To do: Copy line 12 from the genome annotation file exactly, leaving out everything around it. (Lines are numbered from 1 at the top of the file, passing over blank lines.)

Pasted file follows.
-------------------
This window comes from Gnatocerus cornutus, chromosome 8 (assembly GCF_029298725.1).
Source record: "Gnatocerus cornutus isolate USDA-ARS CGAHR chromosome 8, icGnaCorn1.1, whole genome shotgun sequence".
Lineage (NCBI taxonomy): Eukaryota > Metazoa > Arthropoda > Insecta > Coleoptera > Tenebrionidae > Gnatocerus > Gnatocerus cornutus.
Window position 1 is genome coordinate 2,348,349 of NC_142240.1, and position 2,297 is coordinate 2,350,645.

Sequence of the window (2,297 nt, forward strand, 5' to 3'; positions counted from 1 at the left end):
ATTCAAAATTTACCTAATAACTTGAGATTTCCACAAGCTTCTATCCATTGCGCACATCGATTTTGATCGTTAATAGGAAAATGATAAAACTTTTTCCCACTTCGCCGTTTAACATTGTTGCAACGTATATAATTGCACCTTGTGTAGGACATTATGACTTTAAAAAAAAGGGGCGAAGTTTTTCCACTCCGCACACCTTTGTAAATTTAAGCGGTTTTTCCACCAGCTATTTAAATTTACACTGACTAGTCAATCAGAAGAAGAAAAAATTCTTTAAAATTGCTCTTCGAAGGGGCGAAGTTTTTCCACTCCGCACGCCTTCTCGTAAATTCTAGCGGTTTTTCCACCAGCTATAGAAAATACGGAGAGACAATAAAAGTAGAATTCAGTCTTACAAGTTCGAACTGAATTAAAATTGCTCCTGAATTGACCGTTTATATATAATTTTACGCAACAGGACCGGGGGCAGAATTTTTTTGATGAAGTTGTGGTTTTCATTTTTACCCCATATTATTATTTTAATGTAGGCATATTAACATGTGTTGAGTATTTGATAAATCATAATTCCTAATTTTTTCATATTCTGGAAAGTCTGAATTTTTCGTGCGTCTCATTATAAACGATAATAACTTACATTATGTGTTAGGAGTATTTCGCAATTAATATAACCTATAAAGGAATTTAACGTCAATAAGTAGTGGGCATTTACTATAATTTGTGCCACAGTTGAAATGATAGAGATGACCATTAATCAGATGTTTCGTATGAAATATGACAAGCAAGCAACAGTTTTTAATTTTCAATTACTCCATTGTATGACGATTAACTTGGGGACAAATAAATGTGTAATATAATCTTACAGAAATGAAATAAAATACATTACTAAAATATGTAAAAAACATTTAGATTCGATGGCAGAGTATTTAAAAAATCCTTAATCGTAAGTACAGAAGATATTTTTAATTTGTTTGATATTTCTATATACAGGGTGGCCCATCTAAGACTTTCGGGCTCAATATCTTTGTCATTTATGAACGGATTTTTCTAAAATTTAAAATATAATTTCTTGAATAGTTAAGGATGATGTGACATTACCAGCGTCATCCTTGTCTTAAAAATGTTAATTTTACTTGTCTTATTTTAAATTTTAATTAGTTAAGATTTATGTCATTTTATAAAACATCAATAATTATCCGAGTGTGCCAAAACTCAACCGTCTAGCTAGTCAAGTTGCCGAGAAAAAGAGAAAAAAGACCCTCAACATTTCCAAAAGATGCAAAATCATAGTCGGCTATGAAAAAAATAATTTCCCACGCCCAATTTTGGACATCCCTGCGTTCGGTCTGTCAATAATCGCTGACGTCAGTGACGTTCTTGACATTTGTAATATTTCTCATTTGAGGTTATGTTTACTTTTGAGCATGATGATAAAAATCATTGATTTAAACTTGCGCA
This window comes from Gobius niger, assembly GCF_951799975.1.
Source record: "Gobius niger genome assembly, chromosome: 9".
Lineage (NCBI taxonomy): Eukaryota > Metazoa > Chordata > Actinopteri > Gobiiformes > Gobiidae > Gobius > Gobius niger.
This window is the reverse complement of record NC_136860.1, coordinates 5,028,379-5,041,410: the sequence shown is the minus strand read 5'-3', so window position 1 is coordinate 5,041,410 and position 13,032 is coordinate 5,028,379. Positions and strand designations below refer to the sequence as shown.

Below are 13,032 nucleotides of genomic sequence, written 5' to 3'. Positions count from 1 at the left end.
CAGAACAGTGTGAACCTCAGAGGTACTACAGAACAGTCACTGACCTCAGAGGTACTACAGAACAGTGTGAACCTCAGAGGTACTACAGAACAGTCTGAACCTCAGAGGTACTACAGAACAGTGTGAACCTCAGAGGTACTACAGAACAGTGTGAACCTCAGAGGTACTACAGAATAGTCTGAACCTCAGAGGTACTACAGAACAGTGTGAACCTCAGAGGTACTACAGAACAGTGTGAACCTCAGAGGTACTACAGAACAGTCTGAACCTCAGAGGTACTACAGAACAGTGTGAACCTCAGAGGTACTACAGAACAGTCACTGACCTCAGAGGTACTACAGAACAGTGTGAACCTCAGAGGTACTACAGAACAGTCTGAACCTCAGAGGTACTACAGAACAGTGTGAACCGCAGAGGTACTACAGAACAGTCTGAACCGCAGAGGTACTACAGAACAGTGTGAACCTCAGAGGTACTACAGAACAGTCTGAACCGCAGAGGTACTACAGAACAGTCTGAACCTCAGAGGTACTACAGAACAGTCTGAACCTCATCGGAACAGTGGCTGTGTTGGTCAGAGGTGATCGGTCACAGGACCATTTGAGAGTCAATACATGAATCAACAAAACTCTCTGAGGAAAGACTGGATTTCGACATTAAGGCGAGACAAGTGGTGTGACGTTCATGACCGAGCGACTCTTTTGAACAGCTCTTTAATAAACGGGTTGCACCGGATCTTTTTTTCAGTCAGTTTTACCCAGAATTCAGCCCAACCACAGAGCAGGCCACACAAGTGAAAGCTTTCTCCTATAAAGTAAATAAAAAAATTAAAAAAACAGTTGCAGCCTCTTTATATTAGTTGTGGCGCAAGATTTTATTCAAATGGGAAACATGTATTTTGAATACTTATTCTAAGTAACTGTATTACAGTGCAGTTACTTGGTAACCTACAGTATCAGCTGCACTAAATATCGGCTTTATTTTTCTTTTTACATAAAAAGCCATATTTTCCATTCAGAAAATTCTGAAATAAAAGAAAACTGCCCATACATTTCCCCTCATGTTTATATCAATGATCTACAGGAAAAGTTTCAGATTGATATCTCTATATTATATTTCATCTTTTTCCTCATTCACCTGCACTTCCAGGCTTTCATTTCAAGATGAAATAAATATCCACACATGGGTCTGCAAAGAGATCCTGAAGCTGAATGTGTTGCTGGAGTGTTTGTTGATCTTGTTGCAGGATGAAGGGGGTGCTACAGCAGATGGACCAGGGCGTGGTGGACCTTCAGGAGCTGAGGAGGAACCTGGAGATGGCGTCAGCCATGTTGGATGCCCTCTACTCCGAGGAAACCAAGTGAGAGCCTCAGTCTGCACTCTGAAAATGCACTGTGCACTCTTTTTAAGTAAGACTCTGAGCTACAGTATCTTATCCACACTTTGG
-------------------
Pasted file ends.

CAGAACAGTGTGAACCTCAGAGGTACTACAGAACAGTCACTGACCTCAGAGGTACTACAGAACAGTGTGAACCTCAGAGGTACTACAGAACAGTCTGAACCTCAGAGGTACTACAGAACAGTGTGAACCTCAGAGGTACTACAGAACAGTGTGAACCTCAGAGGTACTACAGAATAGTCTGAACCTCAGAGGTACTACAGAACAGTGTGAACCTCAGAGGTACTACAGAACAGTGTGAACCTCAGAGGTACTACAGAACAGTCTGAACCTCAGAGGTACTACAGAACAGTGTGAACCTCAGAGGTACTACAGAACAGTCACTGACCTCAGAGGTACTACAGAACAGTGTGAACCTCAGAGGTACTACAGAACAGTCTGAACCTCAGAGGTACTACAGAACAGTGTGAACCGCAGAGGTACTACAGAACAGTCTGAACCGCAGAGGTACTACAGAACAGTGTGAACCTCAGAGGTACTACAGAACAGTCTGAACCGCAGAGGTACTACAGAACAGTCTGAACCTCAGAGGTACTACAGAACAGTCTGAACCTCATCGGAACAGTGGCTGTGTTGGTCAGAGGTGATCGGTCACAGGACCATTTGAGAGTCAATACATGAATCAACAAAACTCTCTGAGGAAAGACTGGATTTCGACATTAAGGCGAGACAAGTGGTGTGACGTTCATGACCGAGCGACTCTTTTGAACAGCTCTTTAATAAACGGGTTGCACCGGATCTTTTTTTCAGTCAGTTTTACCCAGAATTCAGCCCAACCACAGAGCAGGCCACACAAGTGAAAGCTTTCTCCTATAAAGTAAATAAAAAAATTAAAAAAACAGTTGCAGCCTCTTTATATTAGTTGTGGCGCAAGATTTTATTCAAATGGGAAACATGTATTTTGAATACTTATTCTAAGTAACTGTATTACAGTGCAGTTACTTGGTAACCTACAGTATCAGCTGCACTAAATATCGGCTTTATTTTTCTTTTTACATAAAAAGCCATATTTTCCATTCAGAAAATTCTGAAATAAAAGAAAACTGCCCATACATTTCCCCTCATGTTTATATCAATGATCTACAGGAAAAGTTTCAGATTGATATCTCTATATTATATTTCATCTTTTTCCTCATTCACCTGCACTTCCAGGCTTTCATTTCAAGATGAAATAAATATCCACACATGGGTCTGCAAAGAGATCCTGAAGCTGAATGTGTTGCTGGAGTGTTTGTTGATCTTGTTGCAGGATGAAGGGGGTGCTACAGCAGATGGACCAGGGCGTGGTGGACCTTCAGGAGCTGAGGAGGAACCTGGAGATGGCGTCAGCCATGTTGGATGCCCTCTACTCCGAGGAAACCAAGTGAGAGCCTCAGTCTGCACTCTGAAAATGCACTGTGCACTCTTTTTAAGTAAGACTCTGAGCTACAGTATCTTATCCACACTTTGG